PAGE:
Pigments are made as described in Example 1, except instead of a calcination temperature of 1,200° C., each powder mixture is heated in a kiln to a temperature of either 1,100° C. or 1,300° C., held at the temperature for a period of 4 hours, and then cooled to room temperature. The calcined powders are wet-ground in a ball mill for 4 hours, filtered and dried. The dry powders comprise a yttrium manganate phase of the formula YMnO3 with a yttrium to manganese ratio of 1:1. The powders are blue black and exhibit color and high IR reflectance characteristics, as shown in Table 3. In each case, the L* values are less than 65.
Color and IR Reflectance Values of Tint YMnO3 Samples
Temp. (° C.)
at 1,100 nm (%)
A YMnO3 pigment prepared as in Example 1 was tested in a typical automotive glass enamel coating on a glass substrate in comparison with a typical Cu—Cr spinel black. Exposure temperatures ranged from 100 to 1,250° F. The YMnO3 pigment was stable up to temperatures of 1,200° F. in the glass enamel. At a temperature of about 2,000° F. the substrate glass melted. Where the yttrium manganese oxide pigment of the present invention showed no coloration of the melted glass, the conventional Cu—Cr black left a green coloration on the surface of the glass, presumably due to residual Cr oxide. This demonstrates that the present rare earth manganese oxide pigments may be more suitable in applications where colored glass objects are recycled.
Several pigment compositions are made as follows. The formulations listed in Table 4 are mixed in a kitchen type blender for 2 minutes. Each powder mixture is heated in a kiln to 1,200° C., held at this temperature for a period of 4 hours, and then cooled to room temperature. The calcined powders are wet-ground with zirconia bead media for 6 hours, filtered and dried. The dry powders are tested in RPVC tint samples.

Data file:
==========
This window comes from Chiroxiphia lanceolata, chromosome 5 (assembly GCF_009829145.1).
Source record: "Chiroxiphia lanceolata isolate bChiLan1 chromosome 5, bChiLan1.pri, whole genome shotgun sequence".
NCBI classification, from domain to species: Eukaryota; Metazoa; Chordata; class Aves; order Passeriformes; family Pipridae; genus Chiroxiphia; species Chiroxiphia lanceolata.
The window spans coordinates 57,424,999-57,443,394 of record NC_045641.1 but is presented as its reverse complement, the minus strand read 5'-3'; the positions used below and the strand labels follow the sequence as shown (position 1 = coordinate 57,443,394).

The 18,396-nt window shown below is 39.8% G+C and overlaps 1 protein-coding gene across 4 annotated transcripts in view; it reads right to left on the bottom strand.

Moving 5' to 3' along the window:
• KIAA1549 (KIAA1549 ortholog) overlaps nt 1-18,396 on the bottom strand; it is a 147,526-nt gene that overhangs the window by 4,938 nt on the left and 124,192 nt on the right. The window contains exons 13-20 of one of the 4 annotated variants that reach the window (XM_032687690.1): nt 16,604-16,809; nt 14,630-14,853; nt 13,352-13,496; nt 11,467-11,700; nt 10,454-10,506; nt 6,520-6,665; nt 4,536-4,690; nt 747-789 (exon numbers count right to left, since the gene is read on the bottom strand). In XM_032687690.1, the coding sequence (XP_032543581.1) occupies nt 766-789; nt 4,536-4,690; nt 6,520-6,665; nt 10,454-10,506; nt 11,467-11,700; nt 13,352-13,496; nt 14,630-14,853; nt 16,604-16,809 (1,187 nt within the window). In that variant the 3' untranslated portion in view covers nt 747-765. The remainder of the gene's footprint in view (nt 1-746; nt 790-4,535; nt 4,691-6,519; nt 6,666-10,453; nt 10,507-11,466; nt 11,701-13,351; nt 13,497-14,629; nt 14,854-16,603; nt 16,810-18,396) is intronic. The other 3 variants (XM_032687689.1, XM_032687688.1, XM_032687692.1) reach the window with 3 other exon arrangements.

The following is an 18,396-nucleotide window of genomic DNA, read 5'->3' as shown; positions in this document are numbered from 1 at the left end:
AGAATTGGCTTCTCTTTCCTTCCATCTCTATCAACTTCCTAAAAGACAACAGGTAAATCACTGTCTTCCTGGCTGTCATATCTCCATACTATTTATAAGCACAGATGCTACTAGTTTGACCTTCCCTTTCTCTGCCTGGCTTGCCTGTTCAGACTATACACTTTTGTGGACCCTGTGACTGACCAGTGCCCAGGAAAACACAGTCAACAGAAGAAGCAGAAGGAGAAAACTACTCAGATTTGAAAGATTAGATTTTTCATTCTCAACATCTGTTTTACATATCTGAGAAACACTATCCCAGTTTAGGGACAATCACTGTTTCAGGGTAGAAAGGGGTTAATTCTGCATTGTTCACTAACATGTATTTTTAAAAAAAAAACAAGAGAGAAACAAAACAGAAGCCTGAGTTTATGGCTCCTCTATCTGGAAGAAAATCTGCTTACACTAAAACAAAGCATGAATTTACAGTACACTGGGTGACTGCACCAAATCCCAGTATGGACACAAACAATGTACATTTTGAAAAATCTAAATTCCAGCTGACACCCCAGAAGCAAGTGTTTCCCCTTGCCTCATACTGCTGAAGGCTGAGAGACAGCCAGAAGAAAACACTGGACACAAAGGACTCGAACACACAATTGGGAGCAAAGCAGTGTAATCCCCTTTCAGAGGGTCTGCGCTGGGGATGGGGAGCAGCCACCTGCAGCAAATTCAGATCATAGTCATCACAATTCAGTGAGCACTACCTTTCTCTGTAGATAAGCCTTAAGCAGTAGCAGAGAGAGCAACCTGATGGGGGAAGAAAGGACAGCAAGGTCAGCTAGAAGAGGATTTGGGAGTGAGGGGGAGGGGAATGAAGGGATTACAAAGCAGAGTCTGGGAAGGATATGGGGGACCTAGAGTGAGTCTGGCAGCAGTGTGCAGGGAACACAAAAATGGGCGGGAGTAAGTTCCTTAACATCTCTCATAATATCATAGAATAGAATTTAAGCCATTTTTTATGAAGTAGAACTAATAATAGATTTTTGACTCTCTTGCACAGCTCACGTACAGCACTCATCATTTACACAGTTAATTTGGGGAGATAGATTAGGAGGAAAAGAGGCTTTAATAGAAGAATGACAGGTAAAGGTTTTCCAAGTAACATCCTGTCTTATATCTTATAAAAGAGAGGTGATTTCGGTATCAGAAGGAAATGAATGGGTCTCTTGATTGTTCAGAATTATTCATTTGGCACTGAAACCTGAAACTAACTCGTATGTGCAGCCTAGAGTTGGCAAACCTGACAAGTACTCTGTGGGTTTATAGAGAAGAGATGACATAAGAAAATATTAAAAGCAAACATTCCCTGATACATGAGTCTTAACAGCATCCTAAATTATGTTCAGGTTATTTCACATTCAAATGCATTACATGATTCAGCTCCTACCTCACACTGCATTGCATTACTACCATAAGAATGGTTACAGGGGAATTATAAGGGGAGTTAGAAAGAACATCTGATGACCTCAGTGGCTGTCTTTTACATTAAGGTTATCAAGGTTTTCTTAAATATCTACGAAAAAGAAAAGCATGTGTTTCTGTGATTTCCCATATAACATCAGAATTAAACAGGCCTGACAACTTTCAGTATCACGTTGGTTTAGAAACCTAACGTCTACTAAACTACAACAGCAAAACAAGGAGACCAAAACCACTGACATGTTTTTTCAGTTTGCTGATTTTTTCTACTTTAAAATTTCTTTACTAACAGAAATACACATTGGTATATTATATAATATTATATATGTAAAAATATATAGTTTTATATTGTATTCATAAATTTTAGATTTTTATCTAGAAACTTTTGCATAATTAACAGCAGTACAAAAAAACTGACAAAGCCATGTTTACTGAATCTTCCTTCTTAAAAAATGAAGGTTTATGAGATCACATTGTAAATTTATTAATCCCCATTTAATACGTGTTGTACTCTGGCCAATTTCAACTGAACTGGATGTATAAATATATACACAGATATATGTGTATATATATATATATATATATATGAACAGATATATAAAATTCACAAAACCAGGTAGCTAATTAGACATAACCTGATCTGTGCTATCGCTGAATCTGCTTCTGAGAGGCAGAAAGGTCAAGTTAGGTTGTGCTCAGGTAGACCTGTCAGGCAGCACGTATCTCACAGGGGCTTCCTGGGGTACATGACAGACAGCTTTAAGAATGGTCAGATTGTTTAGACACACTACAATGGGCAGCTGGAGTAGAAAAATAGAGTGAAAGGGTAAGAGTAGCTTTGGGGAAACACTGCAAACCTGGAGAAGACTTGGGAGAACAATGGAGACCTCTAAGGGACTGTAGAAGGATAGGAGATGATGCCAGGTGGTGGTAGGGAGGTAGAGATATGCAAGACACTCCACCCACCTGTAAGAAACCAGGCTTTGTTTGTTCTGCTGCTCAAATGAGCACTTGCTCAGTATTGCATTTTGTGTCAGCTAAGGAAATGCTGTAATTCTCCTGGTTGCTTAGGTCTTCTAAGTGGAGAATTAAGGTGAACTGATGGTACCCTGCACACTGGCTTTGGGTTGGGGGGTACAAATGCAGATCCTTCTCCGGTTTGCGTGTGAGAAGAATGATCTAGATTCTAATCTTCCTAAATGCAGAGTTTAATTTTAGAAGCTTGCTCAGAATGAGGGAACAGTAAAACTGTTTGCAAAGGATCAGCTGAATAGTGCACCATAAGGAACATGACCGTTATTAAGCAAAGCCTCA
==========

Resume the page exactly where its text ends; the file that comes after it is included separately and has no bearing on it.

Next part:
Pigment Starting Materials (Weight in Grams)
The pigment tint samples made in Example 4 have color and IR reflectance values given in Table 5. In all cases, the tint samples exhibited L* values of less than 60, and each pigment exhibited a strong blue color. Many of the additions had no major effect on the IR reflectivity at 1,100 nm.
Color and IR Reflectance Values of Tint Samples
IR Reflectance at 1,100 nm (%)
A pigment is made by mixing 234.2 g MnO2 and 112.9 g Y2O3 in a blender, and then mixing the powder in a hammer mill through an 0.02 inch screen. The powder mixture is heated in a kiln to 1,100° C., held at this temperature for a period of 4 hours, and then cooled to room temperature. The calcined powder is wet-ground with zirconia media for 2 hours, filtered and dried. The resultant YMn2O5 dry powder is incorporated in a tint sample in the same manner as Example 1. The tint sample has color values of L*=54.58, a*=1.04, and b*=−1.25. The tint sample also has an IR reflectance value of 82.10 percent at 1,100 nm. The composition is a reddish shade black with high IR reflectance characteristics.
A pigment is made by mixing 43.5 g MnO2 and 85.0 g Pr6O11 in a blender. The powder mixture is heated in a kiln to 1,200° C., held at this temperature for a period of 4 hours, and then cooled to room temperature. The calcined powder is wet-ground with zirconia media for 6 hours, filtered and dried. The pigment is tested in a RPVC masstone sample in comparison with a commercially available Cu—Cr pigment, Shepherd 1 Cu—Cr spinel, in a similar RPVC masstone sample. The color values are shown in Table 6.
Color Values of Masstone Samples
In addition to the RPVC masstone test, the Pr—Mn—O pigment of Example 6 was tested in a glass enamel fired to 1,250° F. The glass enamel comprised a conventional lead-free frit plus 25 weight percent of the pigment. The Pr—Mn—O pigment of Example 6 maintained a darker L* value and a more blue shade than the conventional Cu—Cr pigment used in this application, as shown in